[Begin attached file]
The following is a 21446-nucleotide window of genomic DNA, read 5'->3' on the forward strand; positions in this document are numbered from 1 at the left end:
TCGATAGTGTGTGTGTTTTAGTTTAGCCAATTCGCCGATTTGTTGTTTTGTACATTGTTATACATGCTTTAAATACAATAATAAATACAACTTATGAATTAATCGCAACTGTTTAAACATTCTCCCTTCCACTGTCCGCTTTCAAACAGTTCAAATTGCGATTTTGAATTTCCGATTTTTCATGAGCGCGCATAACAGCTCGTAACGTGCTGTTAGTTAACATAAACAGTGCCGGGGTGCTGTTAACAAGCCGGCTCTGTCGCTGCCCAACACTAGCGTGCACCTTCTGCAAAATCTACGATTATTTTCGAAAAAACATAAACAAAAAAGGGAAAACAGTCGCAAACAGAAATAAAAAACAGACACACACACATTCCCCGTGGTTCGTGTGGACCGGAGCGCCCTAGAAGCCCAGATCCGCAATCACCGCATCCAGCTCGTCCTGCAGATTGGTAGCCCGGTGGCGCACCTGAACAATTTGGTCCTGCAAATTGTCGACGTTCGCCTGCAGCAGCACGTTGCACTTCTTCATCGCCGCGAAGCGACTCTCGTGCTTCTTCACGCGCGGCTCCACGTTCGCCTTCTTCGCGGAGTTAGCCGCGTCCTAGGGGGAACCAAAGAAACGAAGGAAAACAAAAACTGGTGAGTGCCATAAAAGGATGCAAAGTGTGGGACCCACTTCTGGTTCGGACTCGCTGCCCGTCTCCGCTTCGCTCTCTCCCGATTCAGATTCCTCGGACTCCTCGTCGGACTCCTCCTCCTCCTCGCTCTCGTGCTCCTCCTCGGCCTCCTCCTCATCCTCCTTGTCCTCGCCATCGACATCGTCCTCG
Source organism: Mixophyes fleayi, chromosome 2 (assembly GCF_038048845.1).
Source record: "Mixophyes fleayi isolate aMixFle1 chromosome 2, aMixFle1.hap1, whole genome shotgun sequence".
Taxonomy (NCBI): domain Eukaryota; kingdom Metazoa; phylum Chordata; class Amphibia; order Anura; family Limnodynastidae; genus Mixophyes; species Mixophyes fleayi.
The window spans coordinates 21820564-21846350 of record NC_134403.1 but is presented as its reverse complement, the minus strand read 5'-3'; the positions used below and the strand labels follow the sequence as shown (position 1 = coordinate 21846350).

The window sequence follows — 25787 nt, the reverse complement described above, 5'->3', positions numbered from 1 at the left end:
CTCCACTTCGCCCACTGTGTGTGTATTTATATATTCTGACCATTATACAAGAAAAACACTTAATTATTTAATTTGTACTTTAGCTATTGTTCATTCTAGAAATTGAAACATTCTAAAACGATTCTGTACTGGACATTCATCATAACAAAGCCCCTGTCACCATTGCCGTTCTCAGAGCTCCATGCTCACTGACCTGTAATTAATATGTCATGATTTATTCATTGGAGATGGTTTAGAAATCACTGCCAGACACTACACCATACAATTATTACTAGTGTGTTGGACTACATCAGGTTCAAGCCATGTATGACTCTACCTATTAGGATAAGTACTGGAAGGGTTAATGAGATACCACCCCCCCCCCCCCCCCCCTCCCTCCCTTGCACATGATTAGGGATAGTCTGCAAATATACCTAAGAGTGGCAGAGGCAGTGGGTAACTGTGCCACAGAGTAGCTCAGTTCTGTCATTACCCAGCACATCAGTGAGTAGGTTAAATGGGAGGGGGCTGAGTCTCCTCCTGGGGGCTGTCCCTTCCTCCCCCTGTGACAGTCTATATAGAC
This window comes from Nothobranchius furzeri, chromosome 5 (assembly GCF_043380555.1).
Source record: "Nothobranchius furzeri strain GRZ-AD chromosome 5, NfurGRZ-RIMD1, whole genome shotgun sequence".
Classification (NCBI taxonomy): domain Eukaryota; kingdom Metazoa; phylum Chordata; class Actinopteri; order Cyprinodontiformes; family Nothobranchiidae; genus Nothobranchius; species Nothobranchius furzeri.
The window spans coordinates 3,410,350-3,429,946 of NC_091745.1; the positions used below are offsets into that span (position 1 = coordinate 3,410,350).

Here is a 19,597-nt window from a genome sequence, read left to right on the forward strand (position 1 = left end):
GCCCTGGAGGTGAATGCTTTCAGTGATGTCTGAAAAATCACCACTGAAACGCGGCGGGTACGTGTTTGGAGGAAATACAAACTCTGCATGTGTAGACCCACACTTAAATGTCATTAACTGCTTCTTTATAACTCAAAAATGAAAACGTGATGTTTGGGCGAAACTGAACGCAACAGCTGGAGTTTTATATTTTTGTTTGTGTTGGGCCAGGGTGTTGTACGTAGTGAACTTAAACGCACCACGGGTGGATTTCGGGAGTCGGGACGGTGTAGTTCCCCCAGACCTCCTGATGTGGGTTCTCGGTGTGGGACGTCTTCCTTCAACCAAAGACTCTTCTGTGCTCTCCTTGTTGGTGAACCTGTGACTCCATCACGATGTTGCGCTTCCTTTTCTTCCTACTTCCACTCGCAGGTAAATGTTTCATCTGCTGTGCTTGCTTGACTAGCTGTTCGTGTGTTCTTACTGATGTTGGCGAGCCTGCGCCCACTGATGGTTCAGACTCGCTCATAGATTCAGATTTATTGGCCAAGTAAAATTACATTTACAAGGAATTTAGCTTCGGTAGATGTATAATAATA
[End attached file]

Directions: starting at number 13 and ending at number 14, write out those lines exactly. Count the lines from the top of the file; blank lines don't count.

Here is a 19,597-nt window from a genome sequence, read left to right on the forward strand (position 1 = left end):
GCCCTGGAGGTGAATGCTTTCAGTGATGTCTGAAAAATCACCACTGAAACGCGGCGGGTACGTGTTTGGAGGAAATACAAACTCTGCATGTGTAGACCCACACTTAAATGTCATTAACTGCTTCTTTATAACTCAAAAATGAAAACGTGATGTTTGGGCGAAACTGAACGCAACAGCTGGAGTTTTATATTTTTGTTTGTGTTGGGCCAGGGTGTTGTACGTAGTGAACTTAAACGCACCACGGGTGGATTTCGGGAGTCGGGACGGTGTAGTTCCCCCAGACCTCCTGATGTGGGTTCTCGGTGTGGGACGTCTTCCTTCAACCAAAGACTCTTCTGTGCTCTCCTTGTTGGTGAACCTGTGACTCCATCACGATGTTGCGCTTCCTTTTCTTCCTACTTCCACTCGCAGGTAAATGTTTCATCTGCTGTGCTTGCTTGACTAGCTGTTCGTGTGTTCTTACTGATGTTGGCGAGCCTGCGCCCACTGATGGTTCAGACTCGCTCATAGATTCAGATTTATTGGCCAAGTAAAATTACATTTACAAGGAATTTAGCTTCGGTAGATGTATAATAATA